Boy if there ever was a purely personal, and widely variable reaction, this is it. The fact is lots of people live closer than that (300 ft = football field) to train tracks, freways, oil refineries, hog farms, lumber mills and all manner of things that make noise or smell bad. My bedroom window was once 25 feet from my neighbor's house where their 8th grader practice playing drums every night from 10:30-11:00, but somehow I managed to get to sleep. That same bedroom was probably 500 feet from train tracks and I almost never heard the trains. T
Today I live in a townhouse that's probably 50 yards from a busy street. We hear traffic noise all the time. But it's also an end unit, at the end of the complex, in the middle of many mature trees, overlooking the creek and had a kitchen that made my excellent cook wife say when she first saw it, "This is my kitchen/" So on balance, we love our place because all those other things (and mored) outweighed the negative of traffic noise.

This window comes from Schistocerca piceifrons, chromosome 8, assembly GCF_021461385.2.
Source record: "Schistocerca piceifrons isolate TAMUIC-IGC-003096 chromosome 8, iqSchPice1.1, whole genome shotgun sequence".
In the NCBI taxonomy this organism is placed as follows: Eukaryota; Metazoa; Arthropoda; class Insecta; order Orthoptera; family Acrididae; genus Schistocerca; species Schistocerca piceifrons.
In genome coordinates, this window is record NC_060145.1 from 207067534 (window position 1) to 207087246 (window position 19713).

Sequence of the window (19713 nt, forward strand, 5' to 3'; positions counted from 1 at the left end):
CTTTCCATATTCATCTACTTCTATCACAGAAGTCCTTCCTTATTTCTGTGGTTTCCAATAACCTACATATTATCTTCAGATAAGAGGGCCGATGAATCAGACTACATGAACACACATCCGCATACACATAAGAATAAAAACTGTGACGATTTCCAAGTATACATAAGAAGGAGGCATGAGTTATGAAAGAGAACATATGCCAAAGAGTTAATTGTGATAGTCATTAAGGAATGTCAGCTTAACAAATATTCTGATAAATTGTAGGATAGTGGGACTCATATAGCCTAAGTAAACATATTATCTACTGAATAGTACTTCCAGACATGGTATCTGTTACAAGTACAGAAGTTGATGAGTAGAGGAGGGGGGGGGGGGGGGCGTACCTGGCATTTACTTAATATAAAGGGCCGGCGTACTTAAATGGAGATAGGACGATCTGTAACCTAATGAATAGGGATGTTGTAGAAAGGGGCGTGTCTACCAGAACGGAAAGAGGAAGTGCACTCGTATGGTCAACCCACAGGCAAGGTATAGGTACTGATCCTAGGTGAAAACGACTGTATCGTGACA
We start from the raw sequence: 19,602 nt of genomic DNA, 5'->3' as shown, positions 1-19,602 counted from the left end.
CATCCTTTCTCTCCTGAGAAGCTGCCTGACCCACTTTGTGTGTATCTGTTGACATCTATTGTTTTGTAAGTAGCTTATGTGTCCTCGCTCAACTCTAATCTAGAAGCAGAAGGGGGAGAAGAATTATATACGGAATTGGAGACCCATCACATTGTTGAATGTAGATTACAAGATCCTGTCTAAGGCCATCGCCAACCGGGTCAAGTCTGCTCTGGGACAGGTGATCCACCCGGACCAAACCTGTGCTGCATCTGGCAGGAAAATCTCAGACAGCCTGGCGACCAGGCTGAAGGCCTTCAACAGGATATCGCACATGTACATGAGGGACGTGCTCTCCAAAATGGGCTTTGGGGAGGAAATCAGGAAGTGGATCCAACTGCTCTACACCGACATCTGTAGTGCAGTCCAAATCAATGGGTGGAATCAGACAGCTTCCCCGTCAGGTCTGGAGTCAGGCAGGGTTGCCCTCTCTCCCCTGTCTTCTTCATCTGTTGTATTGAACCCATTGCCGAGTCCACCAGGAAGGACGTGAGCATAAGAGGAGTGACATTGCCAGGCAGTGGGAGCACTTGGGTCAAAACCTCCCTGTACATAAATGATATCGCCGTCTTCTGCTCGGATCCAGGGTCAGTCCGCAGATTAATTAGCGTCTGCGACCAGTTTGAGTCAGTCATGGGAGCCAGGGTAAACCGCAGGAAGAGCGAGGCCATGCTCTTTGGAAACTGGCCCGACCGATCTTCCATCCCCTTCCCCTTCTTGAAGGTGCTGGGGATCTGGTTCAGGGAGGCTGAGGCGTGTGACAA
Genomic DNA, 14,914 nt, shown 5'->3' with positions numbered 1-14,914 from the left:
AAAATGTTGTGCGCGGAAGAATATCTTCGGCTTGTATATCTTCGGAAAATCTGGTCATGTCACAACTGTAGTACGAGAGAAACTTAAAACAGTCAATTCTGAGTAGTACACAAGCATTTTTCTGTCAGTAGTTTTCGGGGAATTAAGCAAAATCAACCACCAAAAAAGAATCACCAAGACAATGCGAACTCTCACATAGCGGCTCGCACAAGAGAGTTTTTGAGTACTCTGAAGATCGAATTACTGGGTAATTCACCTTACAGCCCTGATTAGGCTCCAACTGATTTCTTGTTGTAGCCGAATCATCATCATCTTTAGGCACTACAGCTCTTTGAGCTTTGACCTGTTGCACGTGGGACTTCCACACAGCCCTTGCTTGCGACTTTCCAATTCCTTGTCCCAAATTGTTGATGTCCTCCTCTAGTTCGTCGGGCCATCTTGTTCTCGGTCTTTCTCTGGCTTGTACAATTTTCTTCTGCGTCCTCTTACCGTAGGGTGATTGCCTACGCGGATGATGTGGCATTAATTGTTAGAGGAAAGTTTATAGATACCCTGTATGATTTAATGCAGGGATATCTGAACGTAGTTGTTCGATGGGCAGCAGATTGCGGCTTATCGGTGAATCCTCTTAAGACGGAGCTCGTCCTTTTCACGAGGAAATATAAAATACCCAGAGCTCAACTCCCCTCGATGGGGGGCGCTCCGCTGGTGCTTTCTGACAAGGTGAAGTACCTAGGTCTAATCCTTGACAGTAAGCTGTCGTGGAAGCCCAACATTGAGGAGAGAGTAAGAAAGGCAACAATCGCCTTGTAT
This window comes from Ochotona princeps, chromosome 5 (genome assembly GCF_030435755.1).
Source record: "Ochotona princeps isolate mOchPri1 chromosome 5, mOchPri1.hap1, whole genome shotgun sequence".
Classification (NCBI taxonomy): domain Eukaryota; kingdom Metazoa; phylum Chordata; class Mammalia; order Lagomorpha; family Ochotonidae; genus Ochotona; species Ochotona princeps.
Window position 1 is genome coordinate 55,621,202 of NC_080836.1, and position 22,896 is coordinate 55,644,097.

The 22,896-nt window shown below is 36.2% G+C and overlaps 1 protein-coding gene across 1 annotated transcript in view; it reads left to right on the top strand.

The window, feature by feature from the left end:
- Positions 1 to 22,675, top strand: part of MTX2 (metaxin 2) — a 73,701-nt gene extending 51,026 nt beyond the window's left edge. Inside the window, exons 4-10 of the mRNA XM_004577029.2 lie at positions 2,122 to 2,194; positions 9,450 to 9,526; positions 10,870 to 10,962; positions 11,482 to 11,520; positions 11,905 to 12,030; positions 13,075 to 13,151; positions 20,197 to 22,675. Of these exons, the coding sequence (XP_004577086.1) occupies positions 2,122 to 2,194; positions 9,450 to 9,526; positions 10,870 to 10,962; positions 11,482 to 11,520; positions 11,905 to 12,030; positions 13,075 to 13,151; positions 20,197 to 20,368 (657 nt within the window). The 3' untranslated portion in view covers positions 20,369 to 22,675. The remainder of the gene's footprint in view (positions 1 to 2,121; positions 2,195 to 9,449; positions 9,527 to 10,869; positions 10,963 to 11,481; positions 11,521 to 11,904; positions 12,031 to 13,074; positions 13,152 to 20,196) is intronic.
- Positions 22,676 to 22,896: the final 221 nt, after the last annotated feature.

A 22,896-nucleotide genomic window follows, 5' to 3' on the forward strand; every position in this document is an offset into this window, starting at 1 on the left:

But your question came to how that sort of thing affects the value. I'd say the effect on the number of potential buyers is greater than the effect on value. Some percentage of buyers refuse to consider anything close to any noise or smell, but that's not the majority. There's no perfect house. All buyers make trade offs, and train tracks are just one for your house (I assume you're a seller). There's no formula for how something like proximity to train tracks affects value.
I'm sorry there's not a simpler answer, but that's real estate.